Sales Training

Resistance Training for Sales People

August 22, 2009



What was the quickest rejection you ever got? 2 minutes into your call? 1 minute? 15 seconds, 3 seconds?
Resistance comes in many forms in sales. Buyers may resist from the beginning of the presentation to the very end. And yet by using some simple steps we can reduce this resistance to increase our sales performance.
Here's an analogy: many people exercise using resistance training. It's good for you. Encountering resistance during the sales process can also be good for you. It lets you work your sales muscles, enabling you to become a stronger sales person. Too much resistance may not help you achieve your goals, though. Plan for resistance in advance and you can help eliminate or reduce it.

Create a planned presentation that takes into account, step by step, all concerns and objectives your prospects may have. Look at every point in the sales process. Examine them and look for ways to make it easy for a prospect to say "yes" to you. Here, then, are 12 steps to decrease resistance and increase sales:

1. Sound confident. Your voice gives you away. Your voice is an emotional barometer. If you're not comfortable, your prospects will hear it in your voice. There's a hesitancy, a slight stutter or stumble when we're not confident. Your confidence will give your prospects confidence to do business with you.

2. Rehearse names beforehand. Nothing says I don't know you faster than a fumbled name.

3. Do your homework. The number one complaint buyers have about sales people is that they don't know enough about the targeted buyer or even their own products. There are lots of ways to research. Check the company's website, look at their printed materials, and do a "google" search. Finally, don't forget to ask questions during your sales call.

4. Phase your words positively. There's a big difference between saying "If you order an additional 25 I can drop the price to ___" and "You don't need another 25, do you?" Drop the words "no" and "not" from your vocabulary. There's no need to suggest a negative.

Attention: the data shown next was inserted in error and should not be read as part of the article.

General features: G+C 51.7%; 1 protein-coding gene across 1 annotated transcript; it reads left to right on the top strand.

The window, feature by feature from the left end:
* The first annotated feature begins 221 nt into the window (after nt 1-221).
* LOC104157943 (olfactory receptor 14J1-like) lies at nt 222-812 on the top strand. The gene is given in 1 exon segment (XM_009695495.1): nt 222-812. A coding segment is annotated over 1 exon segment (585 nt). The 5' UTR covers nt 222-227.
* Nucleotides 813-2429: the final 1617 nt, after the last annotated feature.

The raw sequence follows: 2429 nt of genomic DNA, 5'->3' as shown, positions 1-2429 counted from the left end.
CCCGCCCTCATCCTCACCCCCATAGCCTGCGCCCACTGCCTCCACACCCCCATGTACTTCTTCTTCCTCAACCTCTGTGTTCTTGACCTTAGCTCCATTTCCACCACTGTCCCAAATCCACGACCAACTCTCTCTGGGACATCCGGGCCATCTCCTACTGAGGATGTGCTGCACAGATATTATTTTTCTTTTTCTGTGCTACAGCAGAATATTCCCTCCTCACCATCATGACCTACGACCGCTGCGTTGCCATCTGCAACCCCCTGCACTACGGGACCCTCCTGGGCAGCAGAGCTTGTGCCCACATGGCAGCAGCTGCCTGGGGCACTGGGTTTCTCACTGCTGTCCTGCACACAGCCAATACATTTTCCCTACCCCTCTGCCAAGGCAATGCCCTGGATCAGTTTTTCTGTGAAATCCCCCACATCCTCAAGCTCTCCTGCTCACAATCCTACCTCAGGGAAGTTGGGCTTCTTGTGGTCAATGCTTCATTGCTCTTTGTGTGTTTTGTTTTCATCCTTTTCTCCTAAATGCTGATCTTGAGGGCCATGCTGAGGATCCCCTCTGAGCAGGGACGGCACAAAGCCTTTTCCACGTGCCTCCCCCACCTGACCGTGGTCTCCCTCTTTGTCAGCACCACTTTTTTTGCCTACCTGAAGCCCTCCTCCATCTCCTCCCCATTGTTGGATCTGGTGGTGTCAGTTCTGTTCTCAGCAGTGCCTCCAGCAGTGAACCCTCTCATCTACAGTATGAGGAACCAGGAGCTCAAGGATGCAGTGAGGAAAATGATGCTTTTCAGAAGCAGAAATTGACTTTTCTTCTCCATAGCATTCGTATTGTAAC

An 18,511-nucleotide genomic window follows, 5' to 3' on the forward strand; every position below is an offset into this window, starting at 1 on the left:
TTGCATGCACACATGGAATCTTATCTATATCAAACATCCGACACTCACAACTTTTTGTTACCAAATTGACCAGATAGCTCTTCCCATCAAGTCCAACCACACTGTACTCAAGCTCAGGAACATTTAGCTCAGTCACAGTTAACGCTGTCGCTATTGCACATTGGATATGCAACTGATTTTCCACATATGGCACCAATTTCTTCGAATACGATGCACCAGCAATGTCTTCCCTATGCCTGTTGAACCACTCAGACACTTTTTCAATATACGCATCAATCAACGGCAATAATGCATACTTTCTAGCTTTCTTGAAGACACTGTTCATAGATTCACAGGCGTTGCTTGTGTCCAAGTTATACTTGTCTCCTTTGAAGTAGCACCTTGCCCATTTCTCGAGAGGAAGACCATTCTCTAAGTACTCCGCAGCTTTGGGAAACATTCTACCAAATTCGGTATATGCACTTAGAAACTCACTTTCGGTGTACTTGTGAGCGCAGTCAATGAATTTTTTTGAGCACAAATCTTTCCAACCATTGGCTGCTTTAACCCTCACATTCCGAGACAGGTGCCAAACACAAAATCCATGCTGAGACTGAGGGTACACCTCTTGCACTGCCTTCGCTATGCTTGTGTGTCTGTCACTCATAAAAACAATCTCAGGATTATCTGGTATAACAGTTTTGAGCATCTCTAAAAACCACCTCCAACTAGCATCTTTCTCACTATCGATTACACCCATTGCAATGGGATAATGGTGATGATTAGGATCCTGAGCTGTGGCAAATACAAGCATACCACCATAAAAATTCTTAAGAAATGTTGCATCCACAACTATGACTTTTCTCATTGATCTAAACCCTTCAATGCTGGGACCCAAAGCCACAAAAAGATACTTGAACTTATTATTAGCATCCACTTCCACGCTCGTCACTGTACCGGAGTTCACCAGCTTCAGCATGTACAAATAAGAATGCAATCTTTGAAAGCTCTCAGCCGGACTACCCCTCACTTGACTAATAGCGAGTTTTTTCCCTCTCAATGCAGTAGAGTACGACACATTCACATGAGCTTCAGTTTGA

5. Listen. People will tell you everything and more if you let them. Listen actively and objectively. Focus on what is being said as well as what is not being said. If you're on the phone, don't multi-task. Multi-tasking is the enemy of good listening.

6. Ask questions to discern needs. Use open ended questions to generate information. Open ended questions start with words like who, what, where, when, which, why, and how. Use closed ended questions when you need to get "yes" or "no". Closed ended questions start with word such as: is, are, can, may, have, and do.

7. Listen some more. See #5

8. Propose solutions based on buyer needs. If you've listened, this should be easy. If it's not easy, there may not be a good fit between your product and your prospect. If you're looking for a long term relationship, sell only to needs. You'll make more sales in the long run.

9. Keep listeing. Notice the pattern here. Remember, the seller should always talk less than 50% of the conversation.

10. Ask for agreement. How often have you spoken with a salesperson who doesn't come to the point and ask for the order? Make sure that's not you. Don't forget to ask for agreement in order to close the sale. When you ask for agreement, the "yes" from the buyer closes your sale. A "no" says you've more work to do.

11. Follow up. You'll close as many sales on the 8th try as on the 1st. It's been said that the fortune is in the follow up.

12. A positive attitude. If you think you can, you will. It's a simple tool but it works.

If you think in terms of decreasing resistance, if you build it right into your presentation, you'll find it easier to get "yes's".

Jo Ann Kirby is president of KRG Communications Group. Her experience includes many years in inside sales/management and an extensive background in training and development. Known throughout her career as a coach and motivator of sales people, Jo Ann has worked with a wide variety of sales positions in different industries. Find out more at http://www.krgcommunications.com

By

Tags: